Few bars or restaurants last a decade, and almost none for a century. But the Ear Inn, at 326 Spring Street near the Holland Tunnel, is celebrating its 200th year in business.
The 1812 building is one of only a few remaining examples of Federalist-style architecture left in the city, and the wood in the property goes back to the 1780s, owner Martin Sheridan told Grubstreet.
The property was first used as the home and shop of James Brown, a tobacconist who sold his wares in the property starting in 1817. However, the property soon after became a bar and a bar it has stayed ever since — though under various names. The bar got its current name under Sheridan’s tenure. He took over the bar in 1977 and added the BAR light to the front of the building. However, half of the “B” is blacked out, making it “Ear.”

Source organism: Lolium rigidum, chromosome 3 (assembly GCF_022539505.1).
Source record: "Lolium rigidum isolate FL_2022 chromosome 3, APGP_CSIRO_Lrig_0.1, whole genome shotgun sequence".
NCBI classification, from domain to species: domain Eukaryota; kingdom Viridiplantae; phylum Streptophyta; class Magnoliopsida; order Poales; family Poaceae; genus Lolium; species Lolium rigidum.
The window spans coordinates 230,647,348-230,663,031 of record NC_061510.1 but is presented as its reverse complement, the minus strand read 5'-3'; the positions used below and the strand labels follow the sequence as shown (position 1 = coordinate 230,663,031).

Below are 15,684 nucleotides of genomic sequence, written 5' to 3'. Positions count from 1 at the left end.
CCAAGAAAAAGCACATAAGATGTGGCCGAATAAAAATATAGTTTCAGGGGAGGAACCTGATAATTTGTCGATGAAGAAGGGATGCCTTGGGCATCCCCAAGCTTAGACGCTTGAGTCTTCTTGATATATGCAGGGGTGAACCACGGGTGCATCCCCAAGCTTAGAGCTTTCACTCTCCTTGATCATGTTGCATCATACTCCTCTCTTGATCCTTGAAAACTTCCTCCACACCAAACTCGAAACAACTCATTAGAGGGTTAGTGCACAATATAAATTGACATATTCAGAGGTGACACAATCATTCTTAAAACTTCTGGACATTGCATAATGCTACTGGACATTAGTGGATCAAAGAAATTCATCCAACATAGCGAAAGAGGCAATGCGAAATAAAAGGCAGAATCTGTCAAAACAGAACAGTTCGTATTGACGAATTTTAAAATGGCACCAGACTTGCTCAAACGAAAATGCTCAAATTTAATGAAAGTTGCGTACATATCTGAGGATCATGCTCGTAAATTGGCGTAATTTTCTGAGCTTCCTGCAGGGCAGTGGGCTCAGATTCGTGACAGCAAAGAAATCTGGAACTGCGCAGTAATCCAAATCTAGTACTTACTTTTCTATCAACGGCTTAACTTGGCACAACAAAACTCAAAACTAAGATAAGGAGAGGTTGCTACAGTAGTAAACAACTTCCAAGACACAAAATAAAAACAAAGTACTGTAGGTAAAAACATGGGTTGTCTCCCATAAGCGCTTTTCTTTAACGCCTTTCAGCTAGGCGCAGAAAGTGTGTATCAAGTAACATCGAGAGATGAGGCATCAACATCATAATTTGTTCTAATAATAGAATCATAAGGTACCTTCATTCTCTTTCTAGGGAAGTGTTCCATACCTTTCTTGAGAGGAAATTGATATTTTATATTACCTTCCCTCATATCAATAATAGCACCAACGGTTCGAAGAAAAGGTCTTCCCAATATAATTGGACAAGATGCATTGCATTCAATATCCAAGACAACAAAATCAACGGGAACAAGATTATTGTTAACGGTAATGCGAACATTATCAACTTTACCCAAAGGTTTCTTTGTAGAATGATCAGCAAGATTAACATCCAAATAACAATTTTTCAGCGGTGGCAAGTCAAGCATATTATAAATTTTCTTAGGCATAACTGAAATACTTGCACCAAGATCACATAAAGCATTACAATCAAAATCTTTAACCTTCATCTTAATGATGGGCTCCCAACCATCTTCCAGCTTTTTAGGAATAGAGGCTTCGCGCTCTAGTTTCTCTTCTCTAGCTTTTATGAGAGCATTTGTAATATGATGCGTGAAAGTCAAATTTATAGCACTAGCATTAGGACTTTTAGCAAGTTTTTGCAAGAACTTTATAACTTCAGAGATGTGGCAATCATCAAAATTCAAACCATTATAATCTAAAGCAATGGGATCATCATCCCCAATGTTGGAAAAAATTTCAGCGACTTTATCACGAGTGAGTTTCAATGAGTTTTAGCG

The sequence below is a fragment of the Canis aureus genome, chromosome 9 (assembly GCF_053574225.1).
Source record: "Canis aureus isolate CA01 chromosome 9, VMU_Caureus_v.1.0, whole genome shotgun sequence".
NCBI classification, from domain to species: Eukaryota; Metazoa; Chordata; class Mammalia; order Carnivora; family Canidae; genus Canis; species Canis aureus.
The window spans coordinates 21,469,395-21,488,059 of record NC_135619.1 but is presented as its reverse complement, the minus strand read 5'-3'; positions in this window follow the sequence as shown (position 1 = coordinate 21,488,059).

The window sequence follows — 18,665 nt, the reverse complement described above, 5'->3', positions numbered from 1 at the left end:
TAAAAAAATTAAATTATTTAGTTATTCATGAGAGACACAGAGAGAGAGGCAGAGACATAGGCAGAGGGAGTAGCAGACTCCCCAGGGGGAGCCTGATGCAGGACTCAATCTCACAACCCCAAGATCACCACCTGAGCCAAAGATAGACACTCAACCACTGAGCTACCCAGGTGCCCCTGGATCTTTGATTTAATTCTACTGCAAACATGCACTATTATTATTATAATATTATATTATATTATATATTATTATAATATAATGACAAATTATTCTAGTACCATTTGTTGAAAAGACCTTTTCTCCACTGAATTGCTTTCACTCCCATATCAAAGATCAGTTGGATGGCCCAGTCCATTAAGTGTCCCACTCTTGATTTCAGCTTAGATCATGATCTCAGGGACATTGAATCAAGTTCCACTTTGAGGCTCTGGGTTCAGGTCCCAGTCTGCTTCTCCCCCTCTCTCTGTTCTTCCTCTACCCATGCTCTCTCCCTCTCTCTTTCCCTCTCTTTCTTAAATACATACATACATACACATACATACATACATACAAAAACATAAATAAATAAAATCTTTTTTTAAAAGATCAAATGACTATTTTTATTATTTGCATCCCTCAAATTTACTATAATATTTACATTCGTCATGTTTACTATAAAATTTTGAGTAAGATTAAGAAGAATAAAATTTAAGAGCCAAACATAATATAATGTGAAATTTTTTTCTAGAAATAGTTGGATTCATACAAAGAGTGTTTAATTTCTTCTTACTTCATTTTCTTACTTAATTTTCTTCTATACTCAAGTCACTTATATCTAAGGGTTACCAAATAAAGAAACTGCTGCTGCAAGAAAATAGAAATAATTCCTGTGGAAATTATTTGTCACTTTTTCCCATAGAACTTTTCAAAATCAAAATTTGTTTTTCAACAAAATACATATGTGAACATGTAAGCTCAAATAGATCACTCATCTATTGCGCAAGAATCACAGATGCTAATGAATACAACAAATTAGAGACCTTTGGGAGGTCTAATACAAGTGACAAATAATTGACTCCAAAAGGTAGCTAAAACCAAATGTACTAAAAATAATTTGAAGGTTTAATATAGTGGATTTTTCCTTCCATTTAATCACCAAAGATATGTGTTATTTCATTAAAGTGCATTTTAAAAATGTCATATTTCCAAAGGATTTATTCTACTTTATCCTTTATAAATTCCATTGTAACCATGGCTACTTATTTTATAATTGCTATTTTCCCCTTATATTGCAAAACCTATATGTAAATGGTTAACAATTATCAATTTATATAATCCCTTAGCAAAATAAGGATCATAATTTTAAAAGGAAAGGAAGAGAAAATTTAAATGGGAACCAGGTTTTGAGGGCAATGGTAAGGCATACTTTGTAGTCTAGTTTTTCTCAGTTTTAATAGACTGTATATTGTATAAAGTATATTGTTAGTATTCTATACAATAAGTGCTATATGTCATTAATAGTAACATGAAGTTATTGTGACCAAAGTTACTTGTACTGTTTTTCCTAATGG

There are a few other bars in the city of course that are older — or claim to be. Fraunces Tavern opened in the 18th-century, but it’s interior was completely rebuilt. McSorley’s opened in 1847 but claims to be the oldest continually operating bar. [Grubstreet] —Christopher Cameron